English tenor and actor Alfie Boe is perhaps best known for his outstanding portrayal of Jean Valjean on the 25th Anniversary edition of Les Misérables at the O2 in 2010, which earned him a five-month run in the West End production at the Queen's theatre the following year. He has also sold more than one million albums in the UK, with his recent duet albums with Michael Ball, Together, and Together Again, going platinum and double platinum respectively and both hitting the number one spot. His latest solo record,As Time Goes By, released in 2018, also made it into the top 10. He has recently completed a highly successful UK tour, as well as a handful of shows in Europe and Japan, with long-time FOH engineer, Mark 'Joey' Jowitt, and monitor engineer, Steve Bunting, both relying on DiGiCo consoles – an SD10 and SD7 respectively, supplied by Major Tom - out on the road.
“Alfie is a very personable and easy-going guy, and he’s very appreciative of the job everyone does,” says Bunting, who has worked with Boe for several years, including his time touring with Michael Ball. “We have a great team on this tour – not just on audio, but across the whole crew and band… And we still get on! The support we have had from Andy Banks at Major Tom has also been great – and the schedule hasn’t been too tough – we never do more than two shows in a row – and it’s done good business.”
The main production tour took place in and around the UK, predominantly in the north, and finished at the Royal Albert Hall in London. After that, Boe took a smaller, five-piece setup to Ireland, Holland and Japan, using local production.
Bunting has been a DiGiCo user for eight years; he says there is always a DiGiCo option to fit whatever gig he is doing, big or small.
“They sound great, they’re really powerful, and the workflow really suits the way I work, letting me arrange the console whichever way I need, and route myself into oblivion if I really want to,” he explains. “I like having the MADI feeds available, which allows me to record every show, and with the firmware upgrades, they just keep getting better.”
Bunting was originally going to use an SD10 for monitors, though during rehearsals the show file grew to a point where it would no longer fit, hence the jump to the flagship SD7.
“There’s a lot going on, with 16 mixes – including techs and spares – as well as FX sends and sub-groups for Alfie,” says Bunting. “The SD7 also really helps my workflow; having the meter bridge and master screen always accessible, and having the extra bank of small faders in the centre is a real bonus.”
Boe’s mix is run from a mixture of sub-groups and VCAs, which are controlled from the centre section of the SD7, with the mix sends accessed from the small faders.
“This way, I can access the band inputs from the left bank, whilst the right bank mostly stays on Alfie’s bank, so I always have eyes on his channel meter. On monitors, I don’t have to do much other than a bit of channel EQ to smooth it out and give it a bit more presence. For reverb I use a mix of plate and hall. He has great vocal control, so he doesn’t want to hear any compression in his in ear monitors. It does mean that I have to split it to two channels though, so the band don’t get the full force of that dynamic range. He can really belt it out!
“By the end of rehearsals, I had actually ended up with 16 FX, including drums, acoustics, horns, and BVs. I use a few multi-band compressors here and there, mostly on the sub-groups, but on the whole, I like to avoid compression as much as possible, relying more on fader changes. I don’t even use any gates. I do really like using the DiGiTubes on the basses and acoustic guitars, though.”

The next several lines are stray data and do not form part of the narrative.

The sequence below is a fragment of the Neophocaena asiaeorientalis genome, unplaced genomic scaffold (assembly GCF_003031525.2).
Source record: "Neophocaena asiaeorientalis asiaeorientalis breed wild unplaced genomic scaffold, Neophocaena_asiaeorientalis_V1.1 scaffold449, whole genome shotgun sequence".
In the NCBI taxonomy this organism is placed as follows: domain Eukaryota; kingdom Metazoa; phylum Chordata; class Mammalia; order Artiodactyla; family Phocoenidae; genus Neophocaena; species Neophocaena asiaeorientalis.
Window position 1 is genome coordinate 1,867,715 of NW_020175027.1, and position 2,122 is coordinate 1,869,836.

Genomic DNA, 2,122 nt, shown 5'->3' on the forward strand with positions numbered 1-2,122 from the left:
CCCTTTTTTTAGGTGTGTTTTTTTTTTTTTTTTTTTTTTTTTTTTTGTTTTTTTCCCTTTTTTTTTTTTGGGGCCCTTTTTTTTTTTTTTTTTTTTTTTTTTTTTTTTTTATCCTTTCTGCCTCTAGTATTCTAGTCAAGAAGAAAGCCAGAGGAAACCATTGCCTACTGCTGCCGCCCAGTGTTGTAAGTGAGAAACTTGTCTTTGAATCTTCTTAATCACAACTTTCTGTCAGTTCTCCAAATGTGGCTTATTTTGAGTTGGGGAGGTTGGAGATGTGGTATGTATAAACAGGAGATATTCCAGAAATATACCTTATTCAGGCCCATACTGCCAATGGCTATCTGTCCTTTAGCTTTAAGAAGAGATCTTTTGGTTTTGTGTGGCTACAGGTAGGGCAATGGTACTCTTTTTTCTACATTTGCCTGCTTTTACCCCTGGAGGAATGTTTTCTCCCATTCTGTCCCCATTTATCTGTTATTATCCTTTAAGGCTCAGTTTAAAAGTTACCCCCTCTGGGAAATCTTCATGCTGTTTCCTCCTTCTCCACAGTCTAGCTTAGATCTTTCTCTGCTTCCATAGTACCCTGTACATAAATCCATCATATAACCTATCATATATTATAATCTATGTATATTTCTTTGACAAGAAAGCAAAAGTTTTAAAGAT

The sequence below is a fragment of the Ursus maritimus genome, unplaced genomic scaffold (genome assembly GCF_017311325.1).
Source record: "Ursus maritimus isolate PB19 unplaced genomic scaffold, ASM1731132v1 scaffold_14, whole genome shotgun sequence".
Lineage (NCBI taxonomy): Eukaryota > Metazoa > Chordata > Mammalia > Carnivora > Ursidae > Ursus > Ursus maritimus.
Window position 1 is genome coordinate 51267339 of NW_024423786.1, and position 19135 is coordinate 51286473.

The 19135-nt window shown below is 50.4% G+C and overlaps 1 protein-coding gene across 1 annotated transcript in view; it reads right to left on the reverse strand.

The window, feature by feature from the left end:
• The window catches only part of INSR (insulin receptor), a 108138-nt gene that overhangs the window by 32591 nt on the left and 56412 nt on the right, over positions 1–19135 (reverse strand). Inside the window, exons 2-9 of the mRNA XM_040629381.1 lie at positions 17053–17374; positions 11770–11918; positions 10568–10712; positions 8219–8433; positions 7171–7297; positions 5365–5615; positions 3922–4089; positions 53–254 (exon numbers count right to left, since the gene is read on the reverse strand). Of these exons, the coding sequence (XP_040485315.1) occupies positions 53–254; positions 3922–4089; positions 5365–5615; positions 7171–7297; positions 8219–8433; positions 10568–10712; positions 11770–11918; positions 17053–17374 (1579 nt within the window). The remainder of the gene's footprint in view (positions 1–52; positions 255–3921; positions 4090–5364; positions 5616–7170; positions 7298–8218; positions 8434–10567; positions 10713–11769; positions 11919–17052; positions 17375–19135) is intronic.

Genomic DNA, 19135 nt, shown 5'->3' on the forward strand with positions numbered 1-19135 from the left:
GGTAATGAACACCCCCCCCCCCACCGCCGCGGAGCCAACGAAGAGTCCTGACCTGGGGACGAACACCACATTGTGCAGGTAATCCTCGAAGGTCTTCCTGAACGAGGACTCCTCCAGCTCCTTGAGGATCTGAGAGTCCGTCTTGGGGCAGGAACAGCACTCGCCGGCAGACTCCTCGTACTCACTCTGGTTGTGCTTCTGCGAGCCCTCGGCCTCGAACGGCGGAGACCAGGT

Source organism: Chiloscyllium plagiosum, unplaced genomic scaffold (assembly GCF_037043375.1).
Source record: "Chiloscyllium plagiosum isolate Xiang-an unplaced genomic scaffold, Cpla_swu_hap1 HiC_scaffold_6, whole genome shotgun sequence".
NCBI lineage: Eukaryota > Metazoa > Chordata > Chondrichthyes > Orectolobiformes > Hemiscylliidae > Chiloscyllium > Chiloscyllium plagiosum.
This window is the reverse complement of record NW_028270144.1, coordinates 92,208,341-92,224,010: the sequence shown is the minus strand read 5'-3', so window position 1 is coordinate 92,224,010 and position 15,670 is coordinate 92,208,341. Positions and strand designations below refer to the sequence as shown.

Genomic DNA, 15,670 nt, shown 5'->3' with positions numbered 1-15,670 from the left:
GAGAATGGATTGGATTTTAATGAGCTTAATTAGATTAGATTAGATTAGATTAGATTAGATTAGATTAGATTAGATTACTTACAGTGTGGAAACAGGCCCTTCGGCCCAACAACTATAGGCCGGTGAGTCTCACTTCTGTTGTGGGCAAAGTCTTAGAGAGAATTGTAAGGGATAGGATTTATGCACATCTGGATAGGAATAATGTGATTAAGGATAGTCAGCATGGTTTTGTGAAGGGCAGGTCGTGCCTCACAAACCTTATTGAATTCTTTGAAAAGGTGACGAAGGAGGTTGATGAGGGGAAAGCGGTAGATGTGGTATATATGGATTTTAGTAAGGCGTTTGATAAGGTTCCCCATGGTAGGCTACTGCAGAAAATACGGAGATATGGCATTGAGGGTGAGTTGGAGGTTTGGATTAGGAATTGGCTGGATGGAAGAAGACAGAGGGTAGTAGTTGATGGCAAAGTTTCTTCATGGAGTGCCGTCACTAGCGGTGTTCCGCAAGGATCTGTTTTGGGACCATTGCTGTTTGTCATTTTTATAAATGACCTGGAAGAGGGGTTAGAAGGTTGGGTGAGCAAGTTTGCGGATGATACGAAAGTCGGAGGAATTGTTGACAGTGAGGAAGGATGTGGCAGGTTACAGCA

Mark ‘Joey’ Jowitt started working with Boe back in 2005 and has maintained a strong relationship with him ever since.
“The UK tour has been a great success and fun to do, with such a diverse range of music and Alfie’s infectious humour,” Jowitt says. “His voice has such an array of textures: he is able to move from his operatically-trained voice into a number of different musical styles including rock, soul, and country. However, such power has to be contained, so I use the onboard multi-band compressor on the SD10 plus an inserted Avalon 737. I also use a TC 6000 on his vocal, but I augment this with the internal DiGiCo reverbs.”
Jowitt has been a DiGiCo fan since the company’s original D5 and D1 consoles, and says it has been a natural progression to move on with the SD Series.
“The SD10 has all the DSP I need for this show; I just add an overview screen to keep a constant visual on major inputs and group outs,” he concludes.” I use snapshots, as there’s a lot going on with level and FX changes – but mainly for mutes. I mix a fair bit off control groups, but keep the vocal, FX, and master band groups on recall safe mode. I use nine FX internally – I’m a real fan of the Large Hall – then the usual gates and compressors where I need them, plus the DiGitubes on piano and acoustic guitars. The console file conversion software has also been very useful. But what is equally important is that they are readily available globally. That says to me that the rest of the world is in agreement!”
Maria Fiorellino at DiGiCo
Tel: +44 1372 845600
Sarah James at Gasoline Media
Tel: +44 1483 223333
They sound great, they’re really powerful, and the workflow really suits the way I work, letting me arrange the console whichever way I need, and route myself into oblivion if I really want to. I like having the MADI feeds available, which allows me to record every show, and with the firmware upgrades, they just keep getting better.